Walter De Maria, 360˚ I Ching/64 Sculptures, 1981. © The Estate of Walter De Maria. Photo: Bill Jacobson Studio, New York, courtesy of Dia

Also on the ground floor you’ll find a series of “monuments” for V. Tatlin (1966, 1968, 1981), Dan Flavin’s fluorescent light structures which reference the Russian Constructivist’s ambition in uniting art and technology, although Flavin’s use of ordinary fluorescent light bulbs which burn out and need replacing, provide an ironic counterpoint to the notion of “monument.”

“monuments” for V. Tatlin, by Dan Flavin


In the back gallery are Michael Heizer’s North, East, South, West,  four geometric pits (together 125 ft. long and 21ft. deep), whose forms – square, cone, triangular trough – are separations of void and solid mass, highlighting negative space.  This work, commissioned by Dia, has it’s origins in an outdoor negative sculpture, North, South that Heizer created in 1967.  In the next room is Heizer’s Megalith #5, from 1998, a 15ft. high menhir-like stone inscribed in a rectangular space – awe inspiring. 

North, East, South, West by Michael Heitzer


On the opposite side of the building are Richard Serra’s 48 maquettes for Torqued Ellipses – you’ll find the fully realized versions on the lower level.  The models are very useful for understanding the various choices – and engineering challenges – facing Serra when he fashioned these huge steel rolls into sculptures which people can walk inside and around.  Your sense of perspective and space changes as you walk through each one of them, as they’re all  contorted at different angles.

Maquettes for Torqued Ellipses, Richard Serra

Torqued Ellipses, Richard Serra



Also on the lower level, in a cavernous, dimly lit space is Dan Flavin’s 1973 work, Untitled (to you Heiner with admiration and affection), whose optical properties and physical dimensions demand appreciation – a row of 4ft. wide modular square green fluorescent lights arranged one behind the other at 2 ft. intervals – creating an optical and physical barrier, while flooding the space with green light which changes with the natural light coming through the windows.  I spent a fair amount of time with this work, which is perfect for this space.  The piece is dedicated to Heiner Friedrich, Dia’s co-founder.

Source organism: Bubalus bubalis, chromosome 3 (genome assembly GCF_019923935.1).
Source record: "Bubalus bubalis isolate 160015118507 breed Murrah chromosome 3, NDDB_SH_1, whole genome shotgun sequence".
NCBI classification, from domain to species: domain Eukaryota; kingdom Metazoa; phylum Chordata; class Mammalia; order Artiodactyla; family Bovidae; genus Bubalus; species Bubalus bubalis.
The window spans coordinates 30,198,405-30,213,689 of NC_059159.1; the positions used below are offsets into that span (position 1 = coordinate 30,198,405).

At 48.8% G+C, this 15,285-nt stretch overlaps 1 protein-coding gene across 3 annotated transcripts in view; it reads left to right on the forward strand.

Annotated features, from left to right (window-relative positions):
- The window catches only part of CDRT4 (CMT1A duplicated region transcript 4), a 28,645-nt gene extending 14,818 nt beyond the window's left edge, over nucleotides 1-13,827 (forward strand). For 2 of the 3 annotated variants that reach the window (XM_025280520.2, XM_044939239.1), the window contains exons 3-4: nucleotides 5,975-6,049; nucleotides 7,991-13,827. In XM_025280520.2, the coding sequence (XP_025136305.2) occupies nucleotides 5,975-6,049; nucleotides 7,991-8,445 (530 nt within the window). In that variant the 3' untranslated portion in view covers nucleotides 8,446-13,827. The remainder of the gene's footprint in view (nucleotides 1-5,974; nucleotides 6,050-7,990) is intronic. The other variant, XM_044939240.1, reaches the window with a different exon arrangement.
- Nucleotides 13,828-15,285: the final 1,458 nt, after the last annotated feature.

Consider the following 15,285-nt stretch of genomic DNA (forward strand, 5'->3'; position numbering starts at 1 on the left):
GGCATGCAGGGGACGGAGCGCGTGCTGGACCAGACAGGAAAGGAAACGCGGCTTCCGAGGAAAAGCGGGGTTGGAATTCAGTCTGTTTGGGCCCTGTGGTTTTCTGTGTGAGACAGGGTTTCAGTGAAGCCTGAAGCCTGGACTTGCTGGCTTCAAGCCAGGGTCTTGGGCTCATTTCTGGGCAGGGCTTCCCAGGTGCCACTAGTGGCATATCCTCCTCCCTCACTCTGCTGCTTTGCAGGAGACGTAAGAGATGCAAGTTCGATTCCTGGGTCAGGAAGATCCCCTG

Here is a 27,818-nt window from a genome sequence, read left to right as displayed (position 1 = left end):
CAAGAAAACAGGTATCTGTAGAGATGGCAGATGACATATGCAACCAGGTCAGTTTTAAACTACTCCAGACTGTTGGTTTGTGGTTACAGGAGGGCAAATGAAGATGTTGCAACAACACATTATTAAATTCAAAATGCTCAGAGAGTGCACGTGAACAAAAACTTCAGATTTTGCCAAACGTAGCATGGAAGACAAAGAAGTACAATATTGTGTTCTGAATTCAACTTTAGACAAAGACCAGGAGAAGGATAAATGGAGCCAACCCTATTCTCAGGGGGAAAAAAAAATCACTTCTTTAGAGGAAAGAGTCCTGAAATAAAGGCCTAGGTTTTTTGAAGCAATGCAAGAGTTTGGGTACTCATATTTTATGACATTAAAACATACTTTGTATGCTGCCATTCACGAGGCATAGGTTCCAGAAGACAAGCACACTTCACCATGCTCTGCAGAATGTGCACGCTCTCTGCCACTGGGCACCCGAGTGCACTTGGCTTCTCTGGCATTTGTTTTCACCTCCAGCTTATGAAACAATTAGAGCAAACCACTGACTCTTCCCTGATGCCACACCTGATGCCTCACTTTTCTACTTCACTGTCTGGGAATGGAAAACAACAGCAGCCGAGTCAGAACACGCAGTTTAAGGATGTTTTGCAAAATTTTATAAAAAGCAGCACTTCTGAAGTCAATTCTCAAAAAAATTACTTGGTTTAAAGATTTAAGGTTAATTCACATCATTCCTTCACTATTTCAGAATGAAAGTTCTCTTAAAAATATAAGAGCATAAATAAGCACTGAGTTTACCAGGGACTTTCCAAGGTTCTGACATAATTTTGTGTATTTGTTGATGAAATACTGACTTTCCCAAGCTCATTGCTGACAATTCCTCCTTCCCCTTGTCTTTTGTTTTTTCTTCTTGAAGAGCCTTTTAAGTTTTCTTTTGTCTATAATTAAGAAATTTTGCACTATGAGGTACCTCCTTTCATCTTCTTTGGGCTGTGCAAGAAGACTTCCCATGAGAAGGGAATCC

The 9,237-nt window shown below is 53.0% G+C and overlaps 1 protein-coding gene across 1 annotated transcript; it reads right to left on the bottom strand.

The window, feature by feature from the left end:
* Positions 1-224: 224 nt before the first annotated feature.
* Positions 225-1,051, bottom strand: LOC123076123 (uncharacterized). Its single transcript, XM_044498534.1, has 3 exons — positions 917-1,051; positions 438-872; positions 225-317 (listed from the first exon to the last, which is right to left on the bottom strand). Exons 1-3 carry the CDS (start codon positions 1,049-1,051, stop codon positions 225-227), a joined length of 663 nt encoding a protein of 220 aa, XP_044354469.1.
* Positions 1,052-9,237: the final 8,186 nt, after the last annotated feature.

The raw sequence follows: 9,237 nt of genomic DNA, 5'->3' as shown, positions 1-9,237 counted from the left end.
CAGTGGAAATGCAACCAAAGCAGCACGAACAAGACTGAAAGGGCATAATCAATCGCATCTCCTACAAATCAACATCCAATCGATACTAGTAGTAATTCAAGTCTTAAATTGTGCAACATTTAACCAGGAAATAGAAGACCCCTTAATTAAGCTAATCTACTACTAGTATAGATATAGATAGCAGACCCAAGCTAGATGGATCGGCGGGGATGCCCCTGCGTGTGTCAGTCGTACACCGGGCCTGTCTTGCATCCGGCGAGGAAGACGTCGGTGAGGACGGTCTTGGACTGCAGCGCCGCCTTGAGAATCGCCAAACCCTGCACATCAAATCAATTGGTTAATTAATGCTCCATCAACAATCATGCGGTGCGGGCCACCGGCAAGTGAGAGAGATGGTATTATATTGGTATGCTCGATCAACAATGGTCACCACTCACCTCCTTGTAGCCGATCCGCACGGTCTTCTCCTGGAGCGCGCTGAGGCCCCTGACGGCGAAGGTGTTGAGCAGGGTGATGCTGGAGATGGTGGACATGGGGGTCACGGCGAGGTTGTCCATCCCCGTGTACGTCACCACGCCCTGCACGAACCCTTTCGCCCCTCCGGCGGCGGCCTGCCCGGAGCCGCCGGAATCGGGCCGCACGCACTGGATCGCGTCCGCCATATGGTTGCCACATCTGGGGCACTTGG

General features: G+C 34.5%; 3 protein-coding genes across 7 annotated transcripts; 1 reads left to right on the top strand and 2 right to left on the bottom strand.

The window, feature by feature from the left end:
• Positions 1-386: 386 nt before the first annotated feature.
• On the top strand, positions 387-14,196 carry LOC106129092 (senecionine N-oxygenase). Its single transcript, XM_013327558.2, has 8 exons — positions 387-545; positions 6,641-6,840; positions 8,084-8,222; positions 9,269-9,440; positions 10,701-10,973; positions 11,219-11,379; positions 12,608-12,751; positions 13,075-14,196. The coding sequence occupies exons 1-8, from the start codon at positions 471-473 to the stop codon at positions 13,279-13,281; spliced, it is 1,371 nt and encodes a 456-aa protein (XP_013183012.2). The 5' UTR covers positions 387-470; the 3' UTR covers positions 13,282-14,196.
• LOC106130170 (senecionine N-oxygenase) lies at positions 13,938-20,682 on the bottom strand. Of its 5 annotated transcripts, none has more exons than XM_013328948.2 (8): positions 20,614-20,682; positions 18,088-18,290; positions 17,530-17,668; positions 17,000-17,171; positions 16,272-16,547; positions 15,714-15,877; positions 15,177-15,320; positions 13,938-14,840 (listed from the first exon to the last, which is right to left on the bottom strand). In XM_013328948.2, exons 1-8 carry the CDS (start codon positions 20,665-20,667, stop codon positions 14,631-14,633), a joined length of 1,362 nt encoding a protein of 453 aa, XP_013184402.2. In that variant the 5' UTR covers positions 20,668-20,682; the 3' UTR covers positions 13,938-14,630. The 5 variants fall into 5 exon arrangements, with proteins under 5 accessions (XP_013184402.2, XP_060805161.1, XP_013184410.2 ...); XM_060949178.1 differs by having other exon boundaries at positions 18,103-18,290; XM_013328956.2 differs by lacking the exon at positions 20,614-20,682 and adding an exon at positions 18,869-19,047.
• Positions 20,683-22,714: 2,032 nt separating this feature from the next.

untitled (to you Heiner with admiration and affection), Dan Flavin

detail from Untitled (to you Heiner with admiration and affection), Dan Flavin

If you go up to the top floor, you’ll find work by Louise Bourgeois, including her famous 2003 Crouching Spider – very impressive – as well as a number of small works.

Crouching Spider, Louise Bourgeois, 2003


Back on the ground floor, be sure to stop at John Chamberlain’s candy-colored painted steel sculptures, which incorporate scrap metal and crushed car parts, and often have a playful feeling to them – the titles are especially whimsical.

Three Cornered Desire, by John Chamberlain, 1979


There’s a lot more to see – the museum has work by over 20 artists, including Joseph Beuys, Gerhard Richter and Agnes Martin.  If you’re looking for a nice day excursion out of the City, you can catch a train at Grand Central that will take you straight up there (get a combo ticket that includes entry to the museum).  The town of Beacon is lovely, with many small shops and restaurants. 

Dia also has a gallery in Chelsea, as well as site-specific works, in New York City, Utah, Germany and other locations.  You can find the list here.

Dia also hosts concerts, readings and lectures – you can find the calendar here.